Author/Editor: Joyce Stevens
Joyce Stevens has been an activist over many years in the left, union and feminist movements. In the early 70s, feminism was a powerful new political force and Joyce was intent on reconciling this with her experience of class politics. She helped to produce the first Women's Liberation newspaper in Australia, Mejane and Australia's first socialist-feminist magazine, Scarlet Woman.
She helped set up the Control Abortion Referral Service which established the first two women's health centres in Sydney - at Leichhardt and Liverpool. She worked for the Women's Employment Action Centre (WEAC) on its register of women in non-traditional jobs and in their attempts to establish a comparable worth case between pay rates in traditional female and male occupations.
Joyce became part of the section of the CPA working for a renewal of its "socialist vision", drawing on feminist, environmental, Aboriginal and multicultural aspirations. In 1991 she supported the dissolution of the CPA believing that new forces and forms of organisation were needed for the renewal of left politics.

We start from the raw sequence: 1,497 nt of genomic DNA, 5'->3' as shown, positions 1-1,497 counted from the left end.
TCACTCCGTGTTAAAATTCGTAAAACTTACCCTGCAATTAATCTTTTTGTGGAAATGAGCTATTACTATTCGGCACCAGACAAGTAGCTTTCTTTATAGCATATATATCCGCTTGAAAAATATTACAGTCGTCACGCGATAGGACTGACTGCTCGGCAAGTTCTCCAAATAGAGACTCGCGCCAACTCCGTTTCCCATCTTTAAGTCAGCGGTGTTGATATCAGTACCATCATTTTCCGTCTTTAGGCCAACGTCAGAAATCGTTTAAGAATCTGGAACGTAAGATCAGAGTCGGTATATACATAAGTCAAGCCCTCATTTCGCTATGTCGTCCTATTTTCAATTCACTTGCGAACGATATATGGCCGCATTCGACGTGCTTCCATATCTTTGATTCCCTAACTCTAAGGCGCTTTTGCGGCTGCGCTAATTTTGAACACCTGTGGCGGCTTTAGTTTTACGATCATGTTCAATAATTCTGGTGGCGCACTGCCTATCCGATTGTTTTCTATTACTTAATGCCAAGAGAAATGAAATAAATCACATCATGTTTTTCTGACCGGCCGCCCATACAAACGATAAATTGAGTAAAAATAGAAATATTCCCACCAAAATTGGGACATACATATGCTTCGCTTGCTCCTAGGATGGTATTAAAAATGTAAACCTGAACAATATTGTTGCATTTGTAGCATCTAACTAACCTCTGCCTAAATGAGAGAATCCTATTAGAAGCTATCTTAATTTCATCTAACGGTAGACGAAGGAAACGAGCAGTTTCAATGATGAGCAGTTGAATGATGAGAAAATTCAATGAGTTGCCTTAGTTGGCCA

In 1996 Joyce received an Order of Australia (AM) for "service to social justice for women as an activist and writer".
She is the author of A History of International Women's Day in words and images (1985), Taking the Revolution Home - Work among Women in the Communist Party of Australia 1920-1945 (1976), Lightening the Load - Women and Work - A History of WEAC 1982-1989 (1991) and Healing Women - A History of Leichhardt Women's Health Centre, (1995).
1996 Order of Australia (AM) for "service to social justice for women as an activist and writer"
Books published by, or available from, Spinifex
I‘ve had me up my sleeve
I‘ve pulled me from my hat
I’ve planted myself in the audience
as the patsy I dare to decipher...
Pared down to cold hard facts, surrogacy is the commissioning/buying/ renting of a woman into whose womb an embryo is...
This book examines one of the most contested issues facing feminists, human rights activists and governments around the...
I am the statistic that I read about. I am the thing I always feared most. I am rape.
That morning, Michelle had...